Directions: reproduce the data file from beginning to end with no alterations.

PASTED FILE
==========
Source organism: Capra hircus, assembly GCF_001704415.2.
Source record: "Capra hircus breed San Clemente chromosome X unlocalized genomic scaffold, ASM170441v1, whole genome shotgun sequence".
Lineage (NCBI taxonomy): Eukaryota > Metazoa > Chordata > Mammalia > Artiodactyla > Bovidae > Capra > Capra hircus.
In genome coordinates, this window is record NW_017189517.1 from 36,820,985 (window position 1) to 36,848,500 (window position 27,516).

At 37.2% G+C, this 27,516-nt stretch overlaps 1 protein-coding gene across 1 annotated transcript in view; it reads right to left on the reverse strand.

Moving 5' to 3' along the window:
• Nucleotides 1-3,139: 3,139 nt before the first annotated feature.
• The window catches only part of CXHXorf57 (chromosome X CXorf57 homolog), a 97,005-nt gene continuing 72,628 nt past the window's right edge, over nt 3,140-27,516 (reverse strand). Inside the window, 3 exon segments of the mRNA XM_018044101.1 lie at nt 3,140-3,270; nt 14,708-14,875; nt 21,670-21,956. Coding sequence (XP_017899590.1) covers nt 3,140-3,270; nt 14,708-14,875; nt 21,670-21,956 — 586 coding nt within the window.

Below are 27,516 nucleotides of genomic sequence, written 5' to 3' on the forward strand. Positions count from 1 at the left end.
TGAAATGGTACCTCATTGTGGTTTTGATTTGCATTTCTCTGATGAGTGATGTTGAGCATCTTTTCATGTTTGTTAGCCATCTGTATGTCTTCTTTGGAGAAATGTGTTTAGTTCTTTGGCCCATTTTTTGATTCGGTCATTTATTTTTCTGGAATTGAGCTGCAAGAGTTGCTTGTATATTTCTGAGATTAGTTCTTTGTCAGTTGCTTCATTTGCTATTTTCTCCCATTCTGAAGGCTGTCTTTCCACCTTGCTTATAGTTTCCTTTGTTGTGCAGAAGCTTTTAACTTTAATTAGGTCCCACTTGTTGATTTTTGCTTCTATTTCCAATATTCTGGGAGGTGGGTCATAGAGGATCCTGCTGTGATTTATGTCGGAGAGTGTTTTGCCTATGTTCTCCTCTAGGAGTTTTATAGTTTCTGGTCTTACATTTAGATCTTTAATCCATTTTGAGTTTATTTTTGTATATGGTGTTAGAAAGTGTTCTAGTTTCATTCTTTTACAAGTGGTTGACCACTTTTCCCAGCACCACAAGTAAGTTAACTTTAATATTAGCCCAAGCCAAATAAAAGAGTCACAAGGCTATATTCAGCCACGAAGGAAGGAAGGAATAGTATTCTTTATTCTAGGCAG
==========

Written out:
Source organism: Capra hircus, assembly GCF_001704415.2.
Source record: "Capra hircus breed San Clemente chromosome X unlocalized genomic scaffold, ASM170441v1, whole genome shotgun sequence".
Lineage (NCBI taxonomy): Eukaryota > Metazoa > Chordata > Mammalia > Artiodactyla > Bovidae > Capra > Capra hircus.
In genome coordinates, this window is record NW_017189517.1 from 36,820,985 (window position 1) to 36,848,500 (window position 27,516).

At 37.2% G+C, this 27,516-nt stretch overlaps 1 protein-coding gene across 1 annotated transcript in view; it reads right to left on the reverse strand.

Moving 5' to 3' along the window:
• Nucleotides 1-3,139: 3,139 nt before the first annotated feature.
• The window catches only part of CXHXorf57 (chromosome X CXorf57 homolog), a 97,005-nt gene continuing 72,628 nt past the window's right edge, over nt 3,140-27,516 (reverse strand). Inside the window, 3 exon segments of the mRNA XM_018044101.1 lie at nt 3,140-3,270; nt 14,708-14,875; nt 21,670-21,956. Coding sequence (XP_017899590.1) covers nt 3,140-3,270; nt 14,708-14,875; nt 21,670-21,956 — 586 coding nt within the window.

Below are 27,516 nucleotides of genomic sequence, written 5' to 3' on the forward strand. Positions count from 1 at the left end.
TGAAATGGTACCTCATTGTGGTTTTGATTTGCATTTCTCTGATGAGTGATGTTGAGCATCTTTTCATGTTTGTTAGCCATCTGTATGTCTTCTTTGGAGAAATGTGTTTAGTTCTTTGGCCCATTTTTTGATTCGGTCATTTATTTTTCTGGAATTGAGCTGCAAGAGTTGCTTGTATATTTCTGAGATTAGTTCTTTGTCAGTTGCTTCATTTGCTATTTTCTCCCATTCTGAAGGCTGTCTTTCCACCTTGCTTATAGTTTCCTTTGTTGTGCAGAAGCTTTTAACTTTAATTAGGTCCCACTTGTTGATTTTTGCTTCTATTTCCAATATTCTGGGAGGTGGGTCATAGAGGATCCTGCTGTGATTTATGTCGGAGAGTGTTTTGCCTATGTTCTCCTCTAGGAGTTTTATAGTTTCTGGTCTTACATTTAGATCTTTAATCCATTTTGAGTTTATTTTTGTATATGGTGTTAGAAAGTGTTCTAGTTTCATTCTTTTACAAGTGGTTGACCACTTTTCCCAGCACCACAAGTAAGTTAACTTTAATATTAGCCCAAGCCAAATAAAAGAGTCACAAGGCTATATTCAGCCACGAAGGAAGGAAGGAATAGTATTCTTTATTCTAGGCAG